It’s coming home…the return of NZ’s IP


It’s coming home
It’s coming home
It’s coming
Football’s coming home

Anyone who was in the UK (or supported the English football team) in 1996 will undoubtedly remember the dulcet tones of David Baddiel and Frank Skinner as they ‘sang’ ‘Three Lions’ in support of England’s Euro 96 campaign. How could you not? The song blared out of every radio on every building site and in every home at all hours.

Alas, poor England, they did not win…again…and the trophy did not come home.

But something that is – or at least appears to be – coming home (to New Zealand, that is) is the country’s intellectual property. To be more specific, Kiwi businesses appear to be either moving production of their goods back to New Zealand or just making it here in the first place.

I know of at least three businesses in the Waikato and Bay of Plenty who have brought, or who are in the process of bringing, their manufacturing – and therefore their intellectual property – back home to New Zealand from China. One recent example is EGO in Hamilton, who, in the January/February 2022 issue of Waikato Business News, was reported as having plans to “shift manufacturing from China to New Zealand in the very near future with the Auckland base destined to be the manufacturing plant, design studio and showroom all in one”. I also know of start-up businesses who are not even considering manufacturing in China: they want to manufacture at home.

The big question, of course, is why? The cost of labour in China, for example, is much cheaper and China has recognised technological and manufacturing expertise. China is also geographically much closer to major markets like Europe, India and Japan, making distribution much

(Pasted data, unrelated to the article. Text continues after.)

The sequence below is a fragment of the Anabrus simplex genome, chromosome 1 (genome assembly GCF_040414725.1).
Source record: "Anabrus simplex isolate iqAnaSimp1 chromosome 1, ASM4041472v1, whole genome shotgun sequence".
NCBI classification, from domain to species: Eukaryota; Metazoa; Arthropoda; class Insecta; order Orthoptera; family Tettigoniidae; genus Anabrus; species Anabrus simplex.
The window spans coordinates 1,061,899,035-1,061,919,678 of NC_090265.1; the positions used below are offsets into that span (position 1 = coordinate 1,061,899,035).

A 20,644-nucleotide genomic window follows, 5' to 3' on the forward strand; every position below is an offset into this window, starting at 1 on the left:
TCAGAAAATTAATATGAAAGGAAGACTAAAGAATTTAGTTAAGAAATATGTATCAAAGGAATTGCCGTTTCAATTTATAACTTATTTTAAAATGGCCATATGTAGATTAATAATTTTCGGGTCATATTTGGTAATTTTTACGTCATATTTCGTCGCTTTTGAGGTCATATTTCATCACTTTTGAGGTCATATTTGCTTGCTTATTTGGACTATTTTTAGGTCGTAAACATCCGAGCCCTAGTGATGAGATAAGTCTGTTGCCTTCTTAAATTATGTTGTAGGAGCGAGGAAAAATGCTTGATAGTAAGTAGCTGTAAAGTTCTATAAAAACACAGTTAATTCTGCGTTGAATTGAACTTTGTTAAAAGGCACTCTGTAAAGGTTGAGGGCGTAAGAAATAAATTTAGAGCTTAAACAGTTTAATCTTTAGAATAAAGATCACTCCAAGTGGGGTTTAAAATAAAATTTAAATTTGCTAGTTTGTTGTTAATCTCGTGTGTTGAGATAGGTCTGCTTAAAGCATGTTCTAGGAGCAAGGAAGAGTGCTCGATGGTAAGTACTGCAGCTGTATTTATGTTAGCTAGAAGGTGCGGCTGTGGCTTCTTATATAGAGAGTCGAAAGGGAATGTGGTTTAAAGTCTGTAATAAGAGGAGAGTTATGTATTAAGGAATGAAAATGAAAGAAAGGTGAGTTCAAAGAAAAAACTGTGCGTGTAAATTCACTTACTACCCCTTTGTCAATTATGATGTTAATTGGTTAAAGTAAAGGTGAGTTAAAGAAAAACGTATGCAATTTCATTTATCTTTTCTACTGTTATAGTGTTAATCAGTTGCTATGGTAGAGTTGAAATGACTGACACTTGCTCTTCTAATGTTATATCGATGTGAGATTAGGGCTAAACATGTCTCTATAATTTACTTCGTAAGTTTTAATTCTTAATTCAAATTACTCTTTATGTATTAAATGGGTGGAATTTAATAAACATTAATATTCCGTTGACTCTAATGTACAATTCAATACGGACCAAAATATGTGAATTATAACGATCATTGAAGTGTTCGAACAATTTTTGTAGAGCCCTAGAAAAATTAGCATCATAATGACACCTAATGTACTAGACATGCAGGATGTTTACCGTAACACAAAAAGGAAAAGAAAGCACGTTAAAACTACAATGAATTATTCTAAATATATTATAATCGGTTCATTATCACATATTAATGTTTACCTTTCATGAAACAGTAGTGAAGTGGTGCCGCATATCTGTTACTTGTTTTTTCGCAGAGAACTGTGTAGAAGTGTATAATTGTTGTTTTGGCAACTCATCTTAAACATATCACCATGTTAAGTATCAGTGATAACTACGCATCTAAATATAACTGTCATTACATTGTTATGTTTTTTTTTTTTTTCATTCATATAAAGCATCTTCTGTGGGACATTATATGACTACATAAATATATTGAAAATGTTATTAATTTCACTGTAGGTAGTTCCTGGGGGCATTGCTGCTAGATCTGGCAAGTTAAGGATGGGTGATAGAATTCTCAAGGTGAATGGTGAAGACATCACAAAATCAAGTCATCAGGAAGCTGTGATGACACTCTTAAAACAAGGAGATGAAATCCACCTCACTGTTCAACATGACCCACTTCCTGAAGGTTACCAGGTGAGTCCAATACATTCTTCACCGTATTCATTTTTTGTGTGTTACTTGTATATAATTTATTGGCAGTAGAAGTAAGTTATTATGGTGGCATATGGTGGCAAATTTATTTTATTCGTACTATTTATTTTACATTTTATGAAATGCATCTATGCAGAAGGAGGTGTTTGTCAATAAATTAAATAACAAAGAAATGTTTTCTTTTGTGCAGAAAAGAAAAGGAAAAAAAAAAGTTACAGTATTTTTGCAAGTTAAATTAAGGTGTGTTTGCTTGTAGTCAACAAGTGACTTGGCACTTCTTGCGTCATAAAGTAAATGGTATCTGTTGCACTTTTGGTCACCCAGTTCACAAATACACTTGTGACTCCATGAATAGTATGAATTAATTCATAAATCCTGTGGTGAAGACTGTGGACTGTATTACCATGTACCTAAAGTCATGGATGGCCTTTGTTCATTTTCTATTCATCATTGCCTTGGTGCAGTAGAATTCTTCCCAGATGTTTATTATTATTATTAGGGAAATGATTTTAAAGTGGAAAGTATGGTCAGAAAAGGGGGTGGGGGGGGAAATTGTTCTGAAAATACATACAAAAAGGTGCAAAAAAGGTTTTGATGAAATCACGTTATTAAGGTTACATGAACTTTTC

easier than from New Zealand.

From talking to business owners, I believe the reasons are control, speed and (thanks to Darth Covid) cost. By control, I mean control over their IP, what happens to it, and who has access to it; by speed, I primarily mean speed of response to market and customer demand; and by cost, I mean, of course, the cost of shipping goods to New Zealand which has dramatically increased over the last two years.

There’s no doubt that Covid has accelerated the movement to bring the country’s intellectual property home. There’s equally no doubt though that China, for one, will remain a significant manufacturing source for New Zealand businesses. What remains to be seen is what balance will be struck between the two, and how Kiwi returnees and New Zealand government policies, for example, will influence the future of manufacturing in New Zealand.


About Author

Ben Cain

Ben Cain is a Senior Associate at James & Wells Intellectual Property and a member of the Resolution Institute. Email: benc@jaws.co.nz | www.jaws.co.nz

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